The high PRP standard also leads to commanders second-guessing their subordinates’ requests to seek mental health help, as it could temporarily take them off duty. The fear is “that people who want to avoid alert or watch duty or security force operations can simply declare they are ‘stressed,’ earning them a suspension from PRP and therefore relief from difficult duties,” the report said.
While the Air Force worked to improve PRP after the 2014 review, Hoff said it’s still had a detrimental effect to airmen at Minot. Mental health help is even more discouraged in security forces because it can quickly put such airmen on ‘do not arm’ status, where they cannot bear weapons and thus cannot do their jobs. Mike, the security forces airman, knows that challenge personally. When he was off-duty for mental health help, he had repeated meetings where his leadership pressured him to declare himself fit for duty so he could arm back up. It got to the point where “I wouldn’t talk to him without a peer or a mental health representative with me,” Mike said.
The airman estimated he knew of about two dozen colleagues who had a similar experience. For example, he said one woman who asked for personal time to recover from a death in her family “was told no and that if she tried again she would be given paperwork for malingering,” he said.
“And that’s just in our squadron,” he clarified.
‘Somebody doesn’t give a shit’
Across the Air Force, staffing is so low, Hoff explained, that from her perspective 80 percent staffing has become the new 100 percent. But the percentage suffers further from additional factors like sick time, maternity leave, deployments, and people out due to PRP, for example.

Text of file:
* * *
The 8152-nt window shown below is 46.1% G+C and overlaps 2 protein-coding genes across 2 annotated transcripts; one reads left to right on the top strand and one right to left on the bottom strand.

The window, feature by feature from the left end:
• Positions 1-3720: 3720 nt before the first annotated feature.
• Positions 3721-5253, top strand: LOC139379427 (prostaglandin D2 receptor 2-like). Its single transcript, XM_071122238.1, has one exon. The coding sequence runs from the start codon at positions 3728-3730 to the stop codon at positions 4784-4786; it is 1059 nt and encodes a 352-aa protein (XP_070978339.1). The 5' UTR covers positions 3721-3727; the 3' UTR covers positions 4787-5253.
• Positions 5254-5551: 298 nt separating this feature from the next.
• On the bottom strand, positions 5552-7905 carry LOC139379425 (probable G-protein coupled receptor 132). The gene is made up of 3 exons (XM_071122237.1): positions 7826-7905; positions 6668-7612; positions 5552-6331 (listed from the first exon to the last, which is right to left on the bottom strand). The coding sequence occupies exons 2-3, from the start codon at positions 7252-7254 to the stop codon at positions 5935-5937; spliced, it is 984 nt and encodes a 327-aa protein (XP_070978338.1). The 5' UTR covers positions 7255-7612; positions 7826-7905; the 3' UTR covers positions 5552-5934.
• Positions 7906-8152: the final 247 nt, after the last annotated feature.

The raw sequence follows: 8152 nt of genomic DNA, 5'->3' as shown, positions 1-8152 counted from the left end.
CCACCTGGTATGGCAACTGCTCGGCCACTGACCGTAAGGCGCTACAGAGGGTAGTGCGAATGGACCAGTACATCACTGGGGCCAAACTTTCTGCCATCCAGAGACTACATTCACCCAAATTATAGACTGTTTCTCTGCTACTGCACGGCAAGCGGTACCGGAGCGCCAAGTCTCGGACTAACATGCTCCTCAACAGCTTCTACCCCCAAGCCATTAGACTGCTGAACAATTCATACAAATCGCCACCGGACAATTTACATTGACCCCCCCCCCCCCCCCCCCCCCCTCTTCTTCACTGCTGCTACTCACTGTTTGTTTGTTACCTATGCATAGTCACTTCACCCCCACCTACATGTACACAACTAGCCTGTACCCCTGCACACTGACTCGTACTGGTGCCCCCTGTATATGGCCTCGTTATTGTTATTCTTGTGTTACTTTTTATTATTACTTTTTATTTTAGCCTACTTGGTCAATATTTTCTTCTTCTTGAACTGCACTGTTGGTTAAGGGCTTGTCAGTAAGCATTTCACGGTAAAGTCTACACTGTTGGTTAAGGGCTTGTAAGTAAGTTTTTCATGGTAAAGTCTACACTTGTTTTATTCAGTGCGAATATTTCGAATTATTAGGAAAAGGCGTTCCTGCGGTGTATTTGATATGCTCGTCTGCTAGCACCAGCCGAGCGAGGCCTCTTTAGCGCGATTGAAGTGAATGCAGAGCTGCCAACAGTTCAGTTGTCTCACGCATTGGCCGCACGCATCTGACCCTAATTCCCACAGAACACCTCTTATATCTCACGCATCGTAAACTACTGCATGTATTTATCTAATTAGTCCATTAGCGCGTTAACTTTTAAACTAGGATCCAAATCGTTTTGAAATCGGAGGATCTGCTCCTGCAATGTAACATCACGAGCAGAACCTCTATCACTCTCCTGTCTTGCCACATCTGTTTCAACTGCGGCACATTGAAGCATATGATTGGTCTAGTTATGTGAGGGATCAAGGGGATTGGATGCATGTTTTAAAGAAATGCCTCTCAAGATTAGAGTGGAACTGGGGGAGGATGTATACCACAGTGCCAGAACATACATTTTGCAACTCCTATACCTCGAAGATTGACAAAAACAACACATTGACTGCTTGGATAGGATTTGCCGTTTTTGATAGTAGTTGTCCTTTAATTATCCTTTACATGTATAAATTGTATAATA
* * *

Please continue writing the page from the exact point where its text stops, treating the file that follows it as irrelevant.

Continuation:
“So mostly it’s just 50% of the people doing 100% of the work,” Hoff said. “We’re at a base with two thirds of the triad, so you’d think they’d be adequately manned not to do this to our people and these guys would not be pulling 12 hour shifts six days a week.”
Instead, commanders have to lean on their people to put out that much work. Commanders can’t say “we can’t protect that nuke today because someone is out sick,” Hoff said, so it’s up to Congress to provide more support and manpower, she explained.
“Somebody doesn’t give a shit about the nuclear mission or the people, and I guarantee you it’s not the mission,” Hoff said.
Some more consideration for mental health would not hurt either, said Mike. When asked what he would change first about Minot, he said he “would change how leadership treats those who go through mental help. If that were better, more people would seek help and we’d have less suicides and less attempted suicides.”
The entire military is dealing with a suicide crisis without a clear solution. At Minot, one airman died by suicide this past New Year’s Eve, and another took their own life later in January. One common complaint across many of the stories posted on Facebook was a lack of basewide conversation about mental health in the wake of those deaths.